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A Shift away from Strategic Ambiguity?

The Strategic Ambiguity that Washington maintained over Taiwan is slowly fading away. Is the US shifting away from the age-old strategic ambiguity policy? If so Why?

Strategic Ambiguity on the matter of Taiwan was maintained so that Washington would have enough time to plan its course of action in any case of a military altercation. If there was strategic clarity over the matter of Taiwan that the US would defend Taiwan against China if and when it invades, China would seek to launch pre-emptive strikes on American military bases in the region, including Guam, South Korea, the Philippines, and Japan. While the Sino-American treaty, usually referred to as the Taiwan Relations Act, mandates the United States to help Taiwan defend its democracy. i.e., supply weapons, it doesn’t state the US has to get militarily involved.

The treaty isn’t as clear as NATO article 5 and is open to interpretations. Earlier, the US recognized the one-China policy both in practice and policy. But as China grew to a position to counter American influence in the Pacific, Washington was forced to reconsider.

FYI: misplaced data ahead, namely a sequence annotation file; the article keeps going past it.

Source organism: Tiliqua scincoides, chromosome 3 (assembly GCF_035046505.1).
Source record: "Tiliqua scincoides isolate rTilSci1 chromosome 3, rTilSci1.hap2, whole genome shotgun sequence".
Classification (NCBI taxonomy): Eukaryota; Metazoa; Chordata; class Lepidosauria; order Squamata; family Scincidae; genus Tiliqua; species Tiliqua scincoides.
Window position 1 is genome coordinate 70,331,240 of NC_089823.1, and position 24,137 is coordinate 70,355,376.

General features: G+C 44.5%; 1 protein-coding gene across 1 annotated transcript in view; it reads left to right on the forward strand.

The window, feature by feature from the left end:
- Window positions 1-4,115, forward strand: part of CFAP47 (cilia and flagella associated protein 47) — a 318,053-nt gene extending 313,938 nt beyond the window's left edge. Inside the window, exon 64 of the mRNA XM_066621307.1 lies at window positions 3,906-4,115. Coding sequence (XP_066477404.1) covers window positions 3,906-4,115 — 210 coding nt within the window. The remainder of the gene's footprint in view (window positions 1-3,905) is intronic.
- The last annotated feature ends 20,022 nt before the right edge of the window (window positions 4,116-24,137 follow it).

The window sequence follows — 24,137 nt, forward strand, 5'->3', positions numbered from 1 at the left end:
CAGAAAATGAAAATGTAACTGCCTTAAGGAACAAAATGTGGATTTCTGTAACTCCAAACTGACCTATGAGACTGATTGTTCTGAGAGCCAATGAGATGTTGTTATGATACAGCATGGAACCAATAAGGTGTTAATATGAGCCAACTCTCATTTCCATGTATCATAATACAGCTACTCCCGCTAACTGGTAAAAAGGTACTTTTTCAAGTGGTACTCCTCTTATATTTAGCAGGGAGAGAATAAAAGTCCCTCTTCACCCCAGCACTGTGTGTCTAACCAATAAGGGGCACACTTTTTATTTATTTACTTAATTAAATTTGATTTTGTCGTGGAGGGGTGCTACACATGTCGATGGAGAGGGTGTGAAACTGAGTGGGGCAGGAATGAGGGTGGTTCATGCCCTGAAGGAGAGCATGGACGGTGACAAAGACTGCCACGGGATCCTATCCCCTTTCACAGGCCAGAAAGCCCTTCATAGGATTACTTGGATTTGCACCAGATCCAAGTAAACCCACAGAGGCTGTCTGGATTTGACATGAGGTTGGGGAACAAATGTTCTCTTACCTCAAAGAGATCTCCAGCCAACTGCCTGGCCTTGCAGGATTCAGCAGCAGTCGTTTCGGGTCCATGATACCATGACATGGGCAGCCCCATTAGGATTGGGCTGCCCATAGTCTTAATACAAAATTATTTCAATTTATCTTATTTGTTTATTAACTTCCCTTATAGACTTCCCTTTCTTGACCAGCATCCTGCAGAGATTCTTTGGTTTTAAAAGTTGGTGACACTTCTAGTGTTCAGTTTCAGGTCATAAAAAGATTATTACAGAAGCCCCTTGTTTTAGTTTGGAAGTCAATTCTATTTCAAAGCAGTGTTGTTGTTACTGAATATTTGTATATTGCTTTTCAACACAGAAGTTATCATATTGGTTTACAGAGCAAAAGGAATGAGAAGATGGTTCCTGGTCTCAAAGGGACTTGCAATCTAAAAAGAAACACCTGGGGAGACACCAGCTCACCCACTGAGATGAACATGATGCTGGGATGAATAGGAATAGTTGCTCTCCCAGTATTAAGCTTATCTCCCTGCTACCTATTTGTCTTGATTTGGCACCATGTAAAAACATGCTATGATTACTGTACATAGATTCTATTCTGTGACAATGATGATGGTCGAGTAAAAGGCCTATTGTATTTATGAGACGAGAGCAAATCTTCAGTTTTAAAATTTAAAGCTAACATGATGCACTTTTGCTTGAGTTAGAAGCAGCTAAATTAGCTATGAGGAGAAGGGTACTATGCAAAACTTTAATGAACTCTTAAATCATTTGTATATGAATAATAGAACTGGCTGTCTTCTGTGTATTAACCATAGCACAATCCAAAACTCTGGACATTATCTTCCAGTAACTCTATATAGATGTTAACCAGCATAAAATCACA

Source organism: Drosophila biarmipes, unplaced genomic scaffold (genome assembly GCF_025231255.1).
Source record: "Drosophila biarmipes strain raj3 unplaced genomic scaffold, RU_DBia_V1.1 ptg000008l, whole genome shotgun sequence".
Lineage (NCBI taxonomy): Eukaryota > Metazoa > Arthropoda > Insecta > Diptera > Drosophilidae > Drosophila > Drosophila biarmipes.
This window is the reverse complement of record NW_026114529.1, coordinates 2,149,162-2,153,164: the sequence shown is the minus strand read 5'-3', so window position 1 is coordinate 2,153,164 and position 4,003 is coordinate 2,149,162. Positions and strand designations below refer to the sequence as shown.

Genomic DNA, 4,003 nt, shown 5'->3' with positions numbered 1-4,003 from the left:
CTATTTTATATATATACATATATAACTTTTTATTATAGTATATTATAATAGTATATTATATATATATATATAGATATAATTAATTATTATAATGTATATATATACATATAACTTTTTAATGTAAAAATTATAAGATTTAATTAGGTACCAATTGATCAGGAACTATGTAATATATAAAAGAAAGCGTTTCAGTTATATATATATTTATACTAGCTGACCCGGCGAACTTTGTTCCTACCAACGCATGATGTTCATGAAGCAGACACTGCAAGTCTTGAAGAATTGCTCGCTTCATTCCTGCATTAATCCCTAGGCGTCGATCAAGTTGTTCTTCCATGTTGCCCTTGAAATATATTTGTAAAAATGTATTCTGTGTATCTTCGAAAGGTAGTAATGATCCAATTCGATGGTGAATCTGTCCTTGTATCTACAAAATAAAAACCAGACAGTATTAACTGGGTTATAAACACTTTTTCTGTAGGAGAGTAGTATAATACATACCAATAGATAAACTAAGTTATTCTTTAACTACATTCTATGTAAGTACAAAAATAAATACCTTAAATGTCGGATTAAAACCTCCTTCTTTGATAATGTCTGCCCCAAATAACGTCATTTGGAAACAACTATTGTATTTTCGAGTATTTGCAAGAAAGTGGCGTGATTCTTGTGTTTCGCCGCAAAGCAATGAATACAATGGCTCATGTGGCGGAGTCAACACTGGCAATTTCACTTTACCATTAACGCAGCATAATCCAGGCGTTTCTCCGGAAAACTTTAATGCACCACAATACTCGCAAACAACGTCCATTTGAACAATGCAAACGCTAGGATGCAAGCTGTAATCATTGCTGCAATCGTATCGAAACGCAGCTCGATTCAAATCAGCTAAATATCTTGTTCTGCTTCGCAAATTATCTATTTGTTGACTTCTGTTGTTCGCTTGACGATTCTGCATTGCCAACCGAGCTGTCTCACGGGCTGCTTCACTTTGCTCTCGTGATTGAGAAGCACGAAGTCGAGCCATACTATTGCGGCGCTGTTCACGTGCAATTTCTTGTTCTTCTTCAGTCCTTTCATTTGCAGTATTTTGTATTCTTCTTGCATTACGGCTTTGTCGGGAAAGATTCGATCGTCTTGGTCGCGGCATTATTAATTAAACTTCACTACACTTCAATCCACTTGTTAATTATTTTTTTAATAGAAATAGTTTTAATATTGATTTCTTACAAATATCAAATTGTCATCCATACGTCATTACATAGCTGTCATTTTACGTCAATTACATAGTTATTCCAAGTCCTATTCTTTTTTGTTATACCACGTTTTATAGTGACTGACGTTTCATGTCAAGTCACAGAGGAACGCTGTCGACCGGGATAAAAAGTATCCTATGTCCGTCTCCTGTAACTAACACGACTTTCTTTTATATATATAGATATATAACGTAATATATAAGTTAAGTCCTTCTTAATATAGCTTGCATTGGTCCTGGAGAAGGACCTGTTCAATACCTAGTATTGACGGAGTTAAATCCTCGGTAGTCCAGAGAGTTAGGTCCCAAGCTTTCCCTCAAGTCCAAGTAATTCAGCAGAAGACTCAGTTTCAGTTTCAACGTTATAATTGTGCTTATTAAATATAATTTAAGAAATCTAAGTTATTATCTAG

The US is already a decade late to the game. Today the consensus in Washington is that China is the only tier 1 threat to the US. But just half a decade ago, before 2016, this consensus was somewhat mixed. Early in the 2010s, there were policymakers who even considered the rise of China as a positive thing. China, too, was cautious in its rise and didn’t contradict the US on many occasions. Deng Xiaoping’s ideal of “hide your strength, bide your time, and never take the lead” was Beijing’s core strategy before 2016. Ever since Xi Jinping assumed power in 2012, this strategy was discarded and replaced by Wolf Warrior Diplomacy. The US, on the other hand, was heavily invested in the war on terror and other campaigns in the middle east, which distracted core institutions of the US, including the CIA. After spending about 20 years in anti-terror work, US departments will take time to adjust to the new challenge. Against the backdrop of all these, China had an ample amount of space to move around.